There are no rules or maps posted outside of the Medina. It is the raw, beating heart of Casablanca, wide open on the surgery floor with thousands of attendants in all shapes and sizes, with as many intents and purposes. As soon as you cross Boulevard Mohammed V and stand outside of the gates, you become a missing, hunted part of the whole.
Everything is sold in the Medina. Fruit, vegetables, chickens slaughtered on chopping blocks, only slightly in the way of foot traffic, dates, figs, olives, cuts of meat, fish on ice, fish not on ice sold on a scrap of paper covering a box decorated with a tomato. Prickly pears piled on wooden carts strapped to motorcycles, what looks to be the last and treasured remains of a home because there is no more home and there is nothing else to sell. A shop with 2 walls and 2 washing machines and an keeper not more than 6. Embroidered gowns and hungry cats, heaving piles of shrimp, stacks of fermented pancakes, of oily flat breads and pillowy chewy rolls. Gold and silver, great tubs of curry powders and tiny pots of saffron. The flies are hard at work and in no hurry.
Without mentioning his name or that he was available our guide took us on. “Come” he said. “Welcome to Morrocco” and he led us in. “You will shop,” he said, no problem. “I will take you to one shop, and if you don’t like it, I will take you to another”. We picked out shawls and dressing gowns. The guide arranged stools for all of us, including Ferdinand. “How much is it,”I asked. “We will begin.” he answered. “In Morroco there is no fixed price. The restaurant, yes. You see the price, you pay the price. Everything else, we must work. He will start, (pointing to the shopkeeper) he will write it down, and then you will say, no. And then you write. We begin.”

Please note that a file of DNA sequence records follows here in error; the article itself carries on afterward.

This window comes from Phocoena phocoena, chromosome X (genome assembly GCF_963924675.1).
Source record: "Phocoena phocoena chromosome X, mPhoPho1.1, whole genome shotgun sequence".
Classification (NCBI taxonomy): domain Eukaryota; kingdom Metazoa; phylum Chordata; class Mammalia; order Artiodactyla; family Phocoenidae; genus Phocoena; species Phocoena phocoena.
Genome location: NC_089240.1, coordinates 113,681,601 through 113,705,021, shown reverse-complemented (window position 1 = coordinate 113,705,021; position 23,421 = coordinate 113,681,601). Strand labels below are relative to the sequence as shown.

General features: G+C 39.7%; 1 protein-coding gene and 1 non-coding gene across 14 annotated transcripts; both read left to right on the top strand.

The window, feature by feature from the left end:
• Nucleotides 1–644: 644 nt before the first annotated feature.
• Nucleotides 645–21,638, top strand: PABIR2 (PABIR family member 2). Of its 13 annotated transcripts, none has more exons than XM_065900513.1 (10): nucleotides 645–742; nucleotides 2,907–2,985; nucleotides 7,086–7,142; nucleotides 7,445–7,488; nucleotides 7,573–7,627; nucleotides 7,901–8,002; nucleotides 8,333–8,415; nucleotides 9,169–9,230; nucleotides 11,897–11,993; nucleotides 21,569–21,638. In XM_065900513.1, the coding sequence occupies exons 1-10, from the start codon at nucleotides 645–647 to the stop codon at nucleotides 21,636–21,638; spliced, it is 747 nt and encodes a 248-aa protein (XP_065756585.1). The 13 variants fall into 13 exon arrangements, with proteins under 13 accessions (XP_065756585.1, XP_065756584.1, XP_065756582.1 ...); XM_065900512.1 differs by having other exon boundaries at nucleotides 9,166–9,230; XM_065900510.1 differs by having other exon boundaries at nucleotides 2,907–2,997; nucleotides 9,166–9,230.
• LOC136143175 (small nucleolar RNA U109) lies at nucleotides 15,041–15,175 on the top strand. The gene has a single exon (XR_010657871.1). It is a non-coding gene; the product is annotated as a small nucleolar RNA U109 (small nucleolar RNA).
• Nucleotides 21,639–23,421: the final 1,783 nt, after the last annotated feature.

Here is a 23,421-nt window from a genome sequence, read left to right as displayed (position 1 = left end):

It is an art for which I had no talent, but hours later I was improving by a landslide. I may have overpaid for djellaba, but when we went to the Hassan Mosque and the driver refused to give change back for the negotiated price, Ferdinand and I got back into the cab and sat on the backseat without budging. “We’ll have to sit here then until he gives Dad the change.”
There is a certain unmoving, unyielding and I-am-done, when spoken by a woman that is understood throughout the world. He gave back the change. We looked at the mosque towering over the ocean and then headed back for the Medina.
For dinner we had lamb kefta, a lemony couscous, grilled chicken, and a plate of whole fig, banana, red and yellow plums and an orange at Ilmichil. Every inch of every wall was covered with painted tile. The ceiling was cut stone. For afters we went to Le Fleurs and sat outside on the boulevard for Mroocan mint tea, poured three times from the cup back into the pot for proper mixing, and ice cream for Ferdinand.

Leave a Reply